Architects of post-9/11 CIA interrogation program to testify
WASHINGTON (AP) — Two former CIA contractors who designed the harsh interrogation program used after the Sept. 11 attacks are being summoned to testify before the military tribunal at the U.S. base at Guantanamo Bay, Cuba.
Psychologists James Mitchell and Bruce Jessen were among a dozen approved witnesses listed in a letter sent Monday by prosecutors to defense lawyers for five men charged in the 2001 attacks.
Defense lawyers in the long-running Sept. 11 military tribunal want to question Mitchell and Jessen as part of an effort to exclude statements the defendants made to the FBI at Guantanamo after being subjected to brutal treatment in clandestine CIA detention facilities.
The defense lawyers are also seeking to compel testimony from dozens of current and former CIA officers who were involved with what the government called the “enhanced” interrogation program.
Mitchell and Jessen gave depositions in a civil lawsuit filed by the American Civil Liberties Union on behalf of three former U.S. prisoners, including one who died in custody. That case was settled for undisclosed terms in August 2017 and the two former contractors did not testify in court.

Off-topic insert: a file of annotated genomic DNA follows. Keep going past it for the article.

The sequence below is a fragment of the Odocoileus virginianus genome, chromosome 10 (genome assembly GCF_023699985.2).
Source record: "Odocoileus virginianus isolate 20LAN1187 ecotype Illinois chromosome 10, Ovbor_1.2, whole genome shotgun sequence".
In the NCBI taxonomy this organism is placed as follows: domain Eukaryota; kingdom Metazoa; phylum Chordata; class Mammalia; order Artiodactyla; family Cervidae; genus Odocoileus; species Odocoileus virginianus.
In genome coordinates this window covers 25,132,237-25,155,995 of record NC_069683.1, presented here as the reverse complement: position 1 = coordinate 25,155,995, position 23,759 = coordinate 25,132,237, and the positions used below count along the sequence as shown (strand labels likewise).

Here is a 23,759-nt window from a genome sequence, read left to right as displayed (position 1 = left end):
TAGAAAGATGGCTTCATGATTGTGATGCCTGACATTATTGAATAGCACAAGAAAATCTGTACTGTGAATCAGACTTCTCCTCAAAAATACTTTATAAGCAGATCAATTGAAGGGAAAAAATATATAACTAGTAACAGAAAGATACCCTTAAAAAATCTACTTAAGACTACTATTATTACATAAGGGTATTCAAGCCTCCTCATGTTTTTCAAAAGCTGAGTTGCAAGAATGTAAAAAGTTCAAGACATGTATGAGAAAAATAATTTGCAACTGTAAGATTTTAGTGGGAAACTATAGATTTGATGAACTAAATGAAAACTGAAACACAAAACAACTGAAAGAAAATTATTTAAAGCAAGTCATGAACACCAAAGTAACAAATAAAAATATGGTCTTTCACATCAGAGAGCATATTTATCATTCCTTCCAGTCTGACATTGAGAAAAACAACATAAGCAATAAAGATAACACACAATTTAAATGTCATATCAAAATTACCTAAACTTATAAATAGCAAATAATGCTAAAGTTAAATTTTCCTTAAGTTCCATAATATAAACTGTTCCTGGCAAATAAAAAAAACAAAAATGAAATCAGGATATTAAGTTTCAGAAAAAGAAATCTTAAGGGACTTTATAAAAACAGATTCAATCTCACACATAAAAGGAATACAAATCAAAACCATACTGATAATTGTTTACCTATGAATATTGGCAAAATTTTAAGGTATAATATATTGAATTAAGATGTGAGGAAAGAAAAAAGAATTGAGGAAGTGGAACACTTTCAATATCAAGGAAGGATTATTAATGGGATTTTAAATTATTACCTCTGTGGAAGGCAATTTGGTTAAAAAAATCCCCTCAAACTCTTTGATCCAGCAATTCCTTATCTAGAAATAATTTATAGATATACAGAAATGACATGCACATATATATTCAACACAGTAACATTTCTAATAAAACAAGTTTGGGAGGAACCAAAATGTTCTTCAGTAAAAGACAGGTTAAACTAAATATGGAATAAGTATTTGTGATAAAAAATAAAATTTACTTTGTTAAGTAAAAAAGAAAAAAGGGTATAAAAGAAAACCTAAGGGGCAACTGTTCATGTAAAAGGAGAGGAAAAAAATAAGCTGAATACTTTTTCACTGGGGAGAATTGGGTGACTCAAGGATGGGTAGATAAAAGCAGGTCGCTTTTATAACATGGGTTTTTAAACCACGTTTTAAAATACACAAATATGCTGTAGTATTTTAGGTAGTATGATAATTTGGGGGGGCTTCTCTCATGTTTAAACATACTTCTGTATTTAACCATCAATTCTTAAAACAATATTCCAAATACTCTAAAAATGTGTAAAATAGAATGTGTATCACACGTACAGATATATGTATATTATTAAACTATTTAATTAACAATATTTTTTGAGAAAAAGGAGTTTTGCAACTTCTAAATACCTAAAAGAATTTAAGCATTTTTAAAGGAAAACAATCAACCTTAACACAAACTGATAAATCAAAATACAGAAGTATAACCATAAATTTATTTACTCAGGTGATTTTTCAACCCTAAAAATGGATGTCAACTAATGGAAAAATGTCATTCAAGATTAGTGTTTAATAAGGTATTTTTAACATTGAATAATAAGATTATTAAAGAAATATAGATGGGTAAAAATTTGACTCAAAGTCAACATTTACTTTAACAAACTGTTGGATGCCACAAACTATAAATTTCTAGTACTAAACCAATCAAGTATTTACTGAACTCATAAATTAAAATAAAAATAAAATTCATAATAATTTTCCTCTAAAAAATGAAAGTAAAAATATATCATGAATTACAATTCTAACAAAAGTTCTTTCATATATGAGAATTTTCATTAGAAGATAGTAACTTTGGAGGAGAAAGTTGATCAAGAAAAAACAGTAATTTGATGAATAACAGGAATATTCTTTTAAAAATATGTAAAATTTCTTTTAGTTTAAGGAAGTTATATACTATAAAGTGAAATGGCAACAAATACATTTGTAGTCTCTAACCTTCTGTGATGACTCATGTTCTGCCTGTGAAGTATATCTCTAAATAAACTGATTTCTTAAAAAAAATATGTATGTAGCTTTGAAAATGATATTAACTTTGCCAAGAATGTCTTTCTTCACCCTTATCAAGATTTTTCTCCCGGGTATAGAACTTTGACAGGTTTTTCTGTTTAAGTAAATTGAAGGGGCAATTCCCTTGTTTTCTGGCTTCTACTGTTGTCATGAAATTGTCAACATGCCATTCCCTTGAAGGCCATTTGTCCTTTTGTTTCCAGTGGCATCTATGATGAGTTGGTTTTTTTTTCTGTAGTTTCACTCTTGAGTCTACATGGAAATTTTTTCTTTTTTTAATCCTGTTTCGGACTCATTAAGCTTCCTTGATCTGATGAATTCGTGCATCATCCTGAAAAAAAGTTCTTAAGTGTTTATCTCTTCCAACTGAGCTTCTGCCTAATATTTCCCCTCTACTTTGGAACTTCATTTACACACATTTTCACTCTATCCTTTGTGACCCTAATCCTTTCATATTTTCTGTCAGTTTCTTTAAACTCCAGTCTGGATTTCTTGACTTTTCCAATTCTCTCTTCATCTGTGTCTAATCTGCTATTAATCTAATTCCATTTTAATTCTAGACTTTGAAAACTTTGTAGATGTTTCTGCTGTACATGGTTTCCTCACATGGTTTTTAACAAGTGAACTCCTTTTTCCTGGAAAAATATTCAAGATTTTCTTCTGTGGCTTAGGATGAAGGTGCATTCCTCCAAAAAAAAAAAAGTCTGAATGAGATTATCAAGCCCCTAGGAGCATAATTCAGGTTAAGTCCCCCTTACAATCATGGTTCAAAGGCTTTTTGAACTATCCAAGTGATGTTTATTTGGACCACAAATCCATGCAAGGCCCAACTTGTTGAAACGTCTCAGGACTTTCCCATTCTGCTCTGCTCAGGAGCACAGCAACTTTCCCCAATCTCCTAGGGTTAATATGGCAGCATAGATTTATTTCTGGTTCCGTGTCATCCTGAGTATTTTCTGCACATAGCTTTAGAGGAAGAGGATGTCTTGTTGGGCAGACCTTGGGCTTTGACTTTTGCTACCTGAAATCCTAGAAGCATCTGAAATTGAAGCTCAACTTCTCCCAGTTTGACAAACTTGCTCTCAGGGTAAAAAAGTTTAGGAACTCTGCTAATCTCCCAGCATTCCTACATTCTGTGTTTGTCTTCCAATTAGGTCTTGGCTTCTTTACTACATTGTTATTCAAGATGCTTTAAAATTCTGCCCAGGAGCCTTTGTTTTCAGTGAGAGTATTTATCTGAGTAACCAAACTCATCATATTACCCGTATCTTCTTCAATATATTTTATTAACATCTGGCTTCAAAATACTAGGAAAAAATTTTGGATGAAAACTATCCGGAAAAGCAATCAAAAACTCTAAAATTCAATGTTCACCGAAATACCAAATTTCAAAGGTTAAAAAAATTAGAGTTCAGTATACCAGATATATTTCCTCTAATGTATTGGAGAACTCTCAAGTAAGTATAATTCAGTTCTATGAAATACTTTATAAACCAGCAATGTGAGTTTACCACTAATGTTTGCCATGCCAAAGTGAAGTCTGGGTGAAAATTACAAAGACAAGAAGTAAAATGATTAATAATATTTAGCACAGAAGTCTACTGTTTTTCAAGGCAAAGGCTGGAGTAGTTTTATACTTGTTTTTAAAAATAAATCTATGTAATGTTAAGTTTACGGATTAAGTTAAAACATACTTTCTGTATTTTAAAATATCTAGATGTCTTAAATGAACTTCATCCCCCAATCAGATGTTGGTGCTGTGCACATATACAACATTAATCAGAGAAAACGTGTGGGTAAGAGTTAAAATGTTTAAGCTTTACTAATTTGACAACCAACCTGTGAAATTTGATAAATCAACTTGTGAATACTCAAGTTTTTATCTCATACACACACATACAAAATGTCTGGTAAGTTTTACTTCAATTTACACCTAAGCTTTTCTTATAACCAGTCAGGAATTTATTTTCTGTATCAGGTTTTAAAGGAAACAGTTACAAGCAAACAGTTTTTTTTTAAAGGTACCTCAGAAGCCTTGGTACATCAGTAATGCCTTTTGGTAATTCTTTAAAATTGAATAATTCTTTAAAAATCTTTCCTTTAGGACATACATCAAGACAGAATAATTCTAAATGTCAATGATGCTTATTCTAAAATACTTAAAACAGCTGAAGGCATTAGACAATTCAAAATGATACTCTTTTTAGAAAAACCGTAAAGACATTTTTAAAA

“This will be the first time Dr. Mitchell and Dr. Jessen will have to testify in a criminal proceeding about the torture program they implemented,” said James Connell, a lawyer for Ammar al Baluchi, one of the five Guantanamo prisoners facing trial by military commission for their alleged roles in the attack.
Mitchell and Jessen helped design an interrogation program that included such abusive techniques as prolonged sleep deprivation, confinement in small, enclosed spaces and waterboarding. The former contractors have defended their work, arguing it was legal and necessary.
A Senate investigation in 2014 found that Mitchell and Jessen’s techniques were not effective.
At the earliest, the two former contractors would testify at a pretrial hearing scheduled for July, though it could be later. The proceedings have faced repeated delays, largely because of legal issues related to the treatment of the five defendants while in CIA custody.
The defendants include Khalid Shaikh Mohammad, who has portrayed himself as the mastermind of the Sept. 11, 2001, hijacking plot. He and his co-defendants were arraigned in May 2012 on charges that include terrorism and nearly 3,000 counts of murder in violation of the law of war. They could get the death penalty if convicted by the commission, which combines elements of military and civilian law.